Cypress.io advanced setup

In my last projects, I’ve been using Cypress.io as an end to end testing solution (npm-registry-browser / react-fiber-experiments). It makes it easy to write, debug and record e2e tests.

If you want your team to write e2e tests, the dev experience must be straightforward:

  • You shouldn’t have to run more than one command line to launch your tests
  • You should have feedback
  • You should be able to debug your tests
  • You should be able to run your unit and e2e tests in parallel
  • You should be able to run your tests on a CI at some point

I will explain my setup. I won’t talk about how to write tests but how to run them against your code base / server (so there will be NO framework-specific code).

1) Cypress init

Install cypress then init your project. It will create a cypress directory containing default tests.

npm install --save-dev cypress
npx cypress open

Update the cypress.json file that was created and set the following:

{
  "baseUrl": "http://localhost:5000",
  "video": false
}
  • baseUrl: the url of the local server from where we will serve the production build
  • video: by default to true. You might not want to record video when running tests in local – otherwise, leave it to true (I will show on a future post how to setup Cypress on CI to record videos)

You will be ready to write your own tests and run them, but you will quickly feel that it misses some kind of automation …

2) Basics

You will need to install the following packages:

  • serve: use any other package that serves static sites
  • npm-run-all: a cli tool to run multiple npm-scripts in parallel or sequential
  • start-server-and-test: make sure to start testing only when server is ready
  • cross-env: set and use env vars across platforms

Install them:

npm install --save-dev serve npm-run-all start-server-and-test cross-env

3) Run your tests against a development server

You should be able to run your e2e tests while you are coding your project (a little like when you run your unit tests in watch mode). This will let you debug your tests.

We all have some kind of development toolchain, whether you rely on webpack, browserify or any other, I assume that:

  • npm start: starts your development server
  • your development server runs on http://localhost:3000

Here are the npm scripts we will use (change the start task to your own usage – I’m using a create-react-app based project as example):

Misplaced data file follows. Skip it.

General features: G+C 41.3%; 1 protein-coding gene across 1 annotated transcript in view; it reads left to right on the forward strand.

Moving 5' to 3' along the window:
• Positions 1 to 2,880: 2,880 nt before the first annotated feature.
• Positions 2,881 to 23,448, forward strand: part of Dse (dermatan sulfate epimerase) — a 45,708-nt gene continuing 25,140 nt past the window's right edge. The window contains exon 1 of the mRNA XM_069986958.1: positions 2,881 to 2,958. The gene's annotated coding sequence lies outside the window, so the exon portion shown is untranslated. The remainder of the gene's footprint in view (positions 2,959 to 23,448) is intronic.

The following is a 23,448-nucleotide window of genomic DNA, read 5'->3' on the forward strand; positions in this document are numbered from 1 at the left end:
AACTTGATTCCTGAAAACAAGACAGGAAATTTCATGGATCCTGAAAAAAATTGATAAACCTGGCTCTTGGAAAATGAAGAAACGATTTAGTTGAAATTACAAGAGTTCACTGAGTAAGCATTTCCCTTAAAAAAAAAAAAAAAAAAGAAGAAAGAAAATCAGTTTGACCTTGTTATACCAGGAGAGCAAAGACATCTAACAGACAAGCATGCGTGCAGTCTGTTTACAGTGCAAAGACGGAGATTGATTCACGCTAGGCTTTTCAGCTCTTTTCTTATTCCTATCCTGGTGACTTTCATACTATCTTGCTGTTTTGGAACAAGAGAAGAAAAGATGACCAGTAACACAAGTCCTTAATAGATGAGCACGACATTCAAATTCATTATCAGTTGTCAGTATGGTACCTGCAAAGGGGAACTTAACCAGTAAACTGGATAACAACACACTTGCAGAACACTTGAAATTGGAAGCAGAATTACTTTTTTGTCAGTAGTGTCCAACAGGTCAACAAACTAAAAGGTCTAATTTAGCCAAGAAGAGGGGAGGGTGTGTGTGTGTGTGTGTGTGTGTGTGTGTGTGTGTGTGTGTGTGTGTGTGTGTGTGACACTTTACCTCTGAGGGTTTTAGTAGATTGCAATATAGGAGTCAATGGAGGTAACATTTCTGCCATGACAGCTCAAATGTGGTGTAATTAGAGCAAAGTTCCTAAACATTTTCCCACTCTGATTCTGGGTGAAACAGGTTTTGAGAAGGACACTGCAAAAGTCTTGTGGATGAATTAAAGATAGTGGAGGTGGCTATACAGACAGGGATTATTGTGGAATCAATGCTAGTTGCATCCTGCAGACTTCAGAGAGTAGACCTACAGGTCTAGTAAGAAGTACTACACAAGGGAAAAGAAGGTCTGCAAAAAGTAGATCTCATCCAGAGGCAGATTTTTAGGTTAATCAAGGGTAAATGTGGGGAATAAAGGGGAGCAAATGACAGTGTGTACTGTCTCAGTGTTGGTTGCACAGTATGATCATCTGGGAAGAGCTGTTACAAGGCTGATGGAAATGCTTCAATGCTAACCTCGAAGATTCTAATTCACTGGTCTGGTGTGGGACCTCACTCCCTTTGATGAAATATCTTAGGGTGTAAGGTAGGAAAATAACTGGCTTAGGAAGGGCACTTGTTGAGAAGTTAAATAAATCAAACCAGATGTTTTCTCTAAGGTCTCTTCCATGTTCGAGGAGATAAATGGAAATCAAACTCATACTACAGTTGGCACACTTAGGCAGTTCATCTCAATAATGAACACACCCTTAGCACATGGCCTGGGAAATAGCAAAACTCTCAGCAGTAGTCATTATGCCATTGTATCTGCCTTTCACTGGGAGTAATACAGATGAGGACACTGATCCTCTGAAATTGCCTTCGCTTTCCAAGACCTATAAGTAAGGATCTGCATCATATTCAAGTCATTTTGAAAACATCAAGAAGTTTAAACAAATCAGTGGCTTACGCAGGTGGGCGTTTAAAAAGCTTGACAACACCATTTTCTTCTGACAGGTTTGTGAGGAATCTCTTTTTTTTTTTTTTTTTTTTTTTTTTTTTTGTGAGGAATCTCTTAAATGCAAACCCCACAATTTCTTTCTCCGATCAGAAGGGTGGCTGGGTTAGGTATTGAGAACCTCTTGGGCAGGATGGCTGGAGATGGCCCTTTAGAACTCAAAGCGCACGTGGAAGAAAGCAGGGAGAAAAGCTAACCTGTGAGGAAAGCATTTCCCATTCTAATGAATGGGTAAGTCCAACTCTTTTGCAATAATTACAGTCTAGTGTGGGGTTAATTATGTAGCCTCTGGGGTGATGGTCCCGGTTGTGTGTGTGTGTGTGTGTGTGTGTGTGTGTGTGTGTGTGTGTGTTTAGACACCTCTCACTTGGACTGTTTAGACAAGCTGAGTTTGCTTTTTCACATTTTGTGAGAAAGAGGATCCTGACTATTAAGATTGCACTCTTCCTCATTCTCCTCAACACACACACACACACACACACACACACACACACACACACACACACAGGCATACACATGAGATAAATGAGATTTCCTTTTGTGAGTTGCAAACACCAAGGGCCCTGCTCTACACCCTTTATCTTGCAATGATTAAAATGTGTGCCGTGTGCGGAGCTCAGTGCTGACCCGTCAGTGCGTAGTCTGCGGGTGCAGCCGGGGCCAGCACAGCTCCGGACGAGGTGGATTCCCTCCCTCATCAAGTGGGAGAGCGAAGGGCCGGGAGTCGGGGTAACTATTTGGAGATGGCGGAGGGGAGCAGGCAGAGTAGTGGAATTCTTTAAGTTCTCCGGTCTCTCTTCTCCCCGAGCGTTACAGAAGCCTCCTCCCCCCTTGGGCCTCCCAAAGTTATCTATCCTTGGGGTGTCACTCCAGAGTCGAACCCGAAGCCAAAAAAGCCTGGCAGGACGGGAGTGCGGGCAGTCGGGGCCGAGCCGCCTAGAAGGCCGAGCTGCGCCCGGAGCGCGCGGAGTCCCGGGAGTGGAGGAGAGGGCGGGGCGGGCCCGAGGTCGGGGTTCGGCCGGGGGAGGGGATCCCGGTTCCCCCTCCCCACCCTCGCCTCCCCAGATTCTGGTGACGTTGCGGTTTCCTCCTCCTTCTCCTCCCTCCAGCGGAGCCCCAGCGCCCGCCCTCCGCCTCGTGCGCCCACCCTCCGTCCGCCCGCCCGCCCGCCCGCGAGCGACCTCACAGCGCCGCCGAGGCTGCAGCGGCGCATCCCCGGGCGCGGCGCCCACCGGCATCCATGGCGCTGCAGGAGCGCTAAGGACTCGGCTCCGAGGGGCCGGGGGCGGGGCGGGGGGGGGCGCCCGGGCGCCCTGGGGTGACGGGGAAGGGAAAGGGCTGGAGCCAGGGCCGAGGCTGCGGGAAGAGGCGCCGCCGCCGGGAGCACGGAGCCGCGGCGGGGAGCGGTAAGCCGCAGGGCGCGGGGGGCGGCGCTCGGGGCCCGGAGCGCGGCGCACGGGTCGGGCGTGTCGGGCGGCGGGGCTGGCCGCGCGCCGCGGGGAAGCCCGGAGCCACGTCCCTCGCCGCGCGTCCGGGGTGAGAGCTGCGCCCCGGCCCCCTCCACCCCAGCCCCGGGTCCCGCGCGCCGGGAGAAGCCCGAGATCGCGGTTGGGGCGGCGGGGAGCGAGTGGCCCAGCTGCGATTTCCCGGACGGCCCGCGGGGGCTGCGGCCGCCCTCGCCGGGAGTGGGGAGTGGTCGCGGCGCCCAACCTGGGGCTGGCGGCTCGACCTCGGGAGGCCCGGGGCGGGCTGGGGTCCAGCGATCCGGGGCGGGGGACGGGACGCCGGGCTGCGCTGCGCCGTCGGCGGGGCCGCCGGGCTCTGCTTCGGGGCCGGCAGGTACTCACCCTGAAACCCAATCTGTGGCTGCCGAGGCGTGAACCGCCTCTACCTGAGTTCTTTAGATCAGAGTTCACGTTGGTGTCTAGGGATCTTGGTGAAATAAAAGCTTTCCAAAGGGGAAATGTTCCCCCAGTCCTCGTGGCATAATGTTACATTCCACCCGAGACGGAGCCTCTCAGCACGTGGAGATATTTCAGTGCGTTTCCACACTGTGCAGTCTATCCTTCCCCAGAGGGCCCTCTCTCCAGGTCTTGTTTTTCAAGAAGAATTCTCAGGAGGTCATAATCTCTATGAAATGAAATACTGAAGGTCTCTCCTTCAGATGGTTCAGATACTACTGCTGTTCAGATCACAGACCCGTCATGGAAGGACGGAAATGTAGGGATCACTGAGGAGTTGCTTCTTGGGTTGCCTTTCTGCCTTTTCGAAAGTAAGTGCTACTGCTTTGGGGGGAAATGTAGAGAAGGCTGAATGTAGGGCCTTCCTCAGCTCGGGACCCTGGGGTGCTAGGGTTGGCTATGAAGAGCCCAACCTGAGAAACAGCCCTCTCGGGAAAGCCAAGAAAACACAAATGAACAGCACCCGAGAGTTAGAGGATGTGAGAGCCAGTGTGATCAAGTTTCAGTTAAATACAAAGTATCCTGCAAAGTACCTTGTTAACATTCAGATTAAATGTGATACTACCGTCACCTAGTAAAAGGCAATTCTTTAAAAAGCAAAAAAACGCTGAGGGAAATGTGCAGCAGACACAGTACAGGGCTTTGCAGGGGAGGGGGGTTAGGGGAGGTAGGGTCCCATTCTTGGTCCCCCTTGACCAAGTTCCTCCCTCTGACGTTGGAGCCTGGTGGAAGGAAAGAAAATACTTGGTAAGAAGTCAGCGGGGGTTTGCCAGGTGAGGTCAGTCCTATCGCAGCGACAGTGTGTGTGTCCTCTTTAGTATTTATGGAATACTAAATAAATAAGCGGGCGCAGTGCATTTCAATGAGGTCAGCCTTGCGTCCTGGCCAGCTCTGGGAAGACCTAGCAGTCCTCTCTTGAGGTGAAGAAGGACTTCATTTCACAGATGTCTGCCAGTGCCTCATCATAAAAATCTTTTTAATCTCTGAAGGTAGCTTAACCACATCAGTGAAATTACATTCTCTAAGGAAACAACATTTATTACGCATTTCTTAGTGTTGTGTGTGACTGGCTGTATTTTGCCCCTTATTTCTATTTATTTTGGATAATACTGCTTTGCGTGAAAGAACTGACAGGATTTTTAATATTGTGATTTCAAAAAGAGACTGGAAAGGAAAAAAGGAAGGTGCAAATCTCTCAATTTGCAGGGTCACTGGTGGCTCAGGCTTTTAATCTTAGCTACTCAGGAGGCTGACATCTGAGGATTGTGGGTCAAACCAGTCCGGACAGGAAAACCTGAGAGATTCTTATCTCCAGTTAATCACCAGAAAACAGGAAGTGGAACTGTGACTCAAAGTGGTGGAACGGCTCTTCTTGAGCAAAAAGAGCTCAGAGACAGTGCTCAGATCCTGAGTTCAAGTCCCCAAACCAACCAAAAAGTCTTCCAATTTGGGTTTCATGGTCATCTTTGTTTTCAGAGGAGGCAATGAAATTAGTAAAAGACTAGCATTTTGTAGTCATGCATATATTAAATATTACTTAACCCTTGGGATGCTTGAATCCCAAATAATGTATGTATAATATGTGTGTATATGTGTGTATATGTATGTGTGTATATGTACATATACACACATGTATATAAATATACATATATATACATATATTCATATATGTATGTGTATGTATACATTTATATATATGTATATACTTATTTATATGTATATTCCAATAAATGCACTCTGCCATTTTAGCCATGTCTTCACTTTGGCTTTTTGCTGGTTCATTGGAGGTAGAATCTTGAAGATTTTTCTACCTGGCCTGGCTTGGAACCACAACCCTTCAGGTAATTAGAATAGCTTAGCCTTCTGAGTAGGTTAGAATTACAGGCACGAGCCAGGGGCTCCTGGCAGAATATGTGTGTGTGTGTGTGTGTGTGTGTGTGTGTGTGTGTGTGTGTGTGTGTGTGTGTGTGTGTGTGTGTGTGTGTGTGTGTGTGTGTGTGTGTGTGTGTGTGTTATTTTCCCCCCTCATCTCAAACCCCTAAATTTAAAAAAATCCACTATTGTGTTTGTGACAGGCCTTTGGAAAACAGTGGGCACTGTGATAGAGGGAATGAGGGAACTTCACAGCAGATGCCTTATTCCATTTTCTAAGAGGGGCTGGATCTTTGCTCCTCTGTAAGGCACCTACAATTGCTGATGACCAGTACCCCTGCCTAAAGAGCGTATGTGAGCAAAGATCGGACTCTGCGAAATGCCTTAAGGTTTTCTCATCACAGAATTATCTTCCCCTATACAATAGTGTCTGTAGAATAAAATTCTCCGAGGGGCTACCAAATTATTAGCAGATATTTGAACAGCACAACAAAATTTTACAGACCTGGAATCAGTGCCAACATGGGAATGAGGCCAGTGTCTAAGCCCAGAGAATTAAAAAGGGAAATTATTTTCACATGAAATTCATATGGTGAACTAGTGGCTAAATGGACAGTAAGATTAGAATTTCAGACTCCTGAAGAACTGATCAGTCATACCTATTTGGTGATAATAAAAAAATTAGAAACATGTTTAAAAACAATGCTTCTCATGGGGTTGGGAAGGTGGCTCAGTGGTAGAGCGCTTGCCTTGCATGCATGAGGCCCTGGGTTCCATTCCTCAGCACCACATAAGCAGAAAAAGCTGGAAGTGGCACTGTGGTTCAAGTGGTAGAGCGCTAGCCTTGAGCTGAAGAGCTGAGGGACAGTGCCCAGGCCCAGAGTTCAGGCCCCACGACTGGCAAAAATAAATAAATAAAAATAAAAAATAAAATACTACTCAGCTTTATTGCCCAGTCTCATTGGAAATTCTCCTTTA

scripts: {
  "start": "react-scripts start",
  "test:cypress:dev": "npm-run-all --parallel --race start 'cy:open -- --config baseUrl=http://localhost:3000'",
  "cy:open": "cypress open"
}

Running npm run test:cypress:dev will:

  • start your dev server (using npm start)
  • start the Cypress GUI (ready to test on your dev server at http://localhost:3000)

That way, you could choose to develop inside chrome or run your tests in the cypress GUI.

4) Run your tests against a production build

End to end tests should run in an environment that is the closest to production, to avoid the “it works on my machine” problem. So we will run them against a production build.

Here are the npm scripts we will use:

scripts: {
  "build": "react-scripts build",
  "test:cypress": "npm run build && npm run cy:start-server-and-test",
  "cy:start-server-and-test": "npx start-server-and-test serve :5000 cy:run",
  "serve": "npx serve --no-clipboard --single --listen 5000 build"
}

I will assume that you have some npm run build task that generates a production version of your project in the build folder (we all have that kind of task).

Running npm run test:cypress will:

  1. generate a production build (using npm run build)
  2. serve the build folder on http://localhost:5000
  3. finally, run the tests in headless mode

5) Run both your unit and e2e tests

Whatever the test framework you use, I will assume that you have setup your npm tasks to run your unit tests as:

  • test:unit: runs your unit tests in single run mode
  • test:unit:watch: runs your unit tests in watch mode

We will reuse a few tasks from the previous example, adding test, test:unit, test:unit:watch:

scripts: {
  "build": "react-scripts build",
  "test": "npm-run-all --parallel --silent test:unit test:cypress",
  "test:unit": "cross-env CI=true npm run test:unit:watch",
  "test:unit:watch": "react-scripts test --env=jsdom",
  "test:cypress": "npm run build && npm run cy:start-server-and-test",
  "cy:start-server-and-test": "npx start-server-and-test serve :5000 cy:run",
  "serve": "npx serve --no-clipboard --single --listen 5000 build"
}

Running npm test will launch in parallel test:unit and test:cypress, which means that while:

  • a production build is created and then served on http://localhost:5000 to be e2e tested
  • the unit tests will run

That way, you only have to run one command: npm test to run all your tests (unit AND e2e) – without even bothering about generating a production build / launching a test server – everything is included / run as soon as possible.

6) Conclusion

My testing workflow is based on the one I exposed in the following projects:

Check them out to learn more about react and testing.

If you followed all the steps, you should have the following tasks setup:

  • test: run both unit and e2e tests in parallel
  • test:unit: run your unit tests (if you had some)
  • test:cypress: run your e2e tests in headless mode
  • test:cypress:dev: launch your dev server + run your e2e tests in the Cypress GUI

 

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